• the highest prevalence of adult obesity in males (26.9 per cent of the population, compared to an average of 21.4 per cent amongst 47 countries), and the 2nd highest prevalence of obesity in females (29.2 per cent of the population, compared to an average of 22.9 per cent).
  • one of the highest levels of mean total blood cholesterol concentration, ranking joint 3rd for both males and females out of 47 countries.
  • the joint 5th (with Ireland) highest prevalence of raised blood cholesterol (?6.2mmol/L) at 21.7 per cent of population, compared to an average of 16.3 per cent amongst 47 countries.
  • the joint 4th highest body mass index (BMI) for males (27.5 kg/m2 compared to an average of 26.8 kg/m2 amongst 47 countries) and 7th highest BMI for females (27.1 kg/m2 compared to an average of 25.8 kg/m2).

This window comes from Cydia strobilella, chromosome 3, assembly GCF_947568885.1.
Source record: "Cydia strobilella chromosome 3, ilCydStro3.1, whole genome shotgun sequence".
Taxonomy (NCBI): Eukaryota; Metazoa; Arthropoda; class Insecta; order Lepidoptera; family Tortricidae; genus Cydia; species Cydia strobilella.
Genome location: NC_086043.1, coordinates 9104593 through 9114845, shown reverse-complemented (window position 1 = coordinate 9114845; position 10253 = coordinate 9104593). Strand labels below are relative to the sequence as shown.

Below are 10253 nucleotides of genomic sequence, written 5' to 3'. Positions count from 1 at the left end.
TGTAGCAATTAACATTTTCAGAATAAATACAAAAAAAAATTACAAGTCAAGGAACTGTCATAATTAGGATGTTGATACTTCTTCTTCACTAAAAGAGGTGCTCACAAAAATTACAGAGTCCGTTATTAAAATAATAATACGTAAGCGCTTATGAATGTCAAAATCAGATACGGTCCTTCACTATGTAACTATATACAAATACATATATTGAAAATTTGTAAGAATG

• the 10th highest prevalence of heavy episodic drinking in the past 30 days, affecting 27.1 per cent of the population, compared to an average 19.1 per cent amongst 47 countries.
  • the 3rd highest prevalence of insufficiently active adults, at 40 per cent of the population, compared to an average of 26.5 per cent amongst 36 countries.

However, the UK has the lowest prevalence of raised blood pressure at 15.2 per cent of the population, compared to an average of 24.2 per cent amongst 47 countries, and prevalence of smoking is among the lowest in Europe. This contributes to the UK's position in the lower half of the cardiovascular mortality rankings for ESC member countries.

Lead author Dr Adam Timmis from Barts Heart Centre, QMUL, said: "Heart disease still remains the leading cause of death for middle income countries, while declines in high-income countries mean that cancer deaths have now become more common there. But this downward trend for high-income countries is being threatened by the emerging obesity epidemic that is seeing rates of diabetes increase almost everywhere.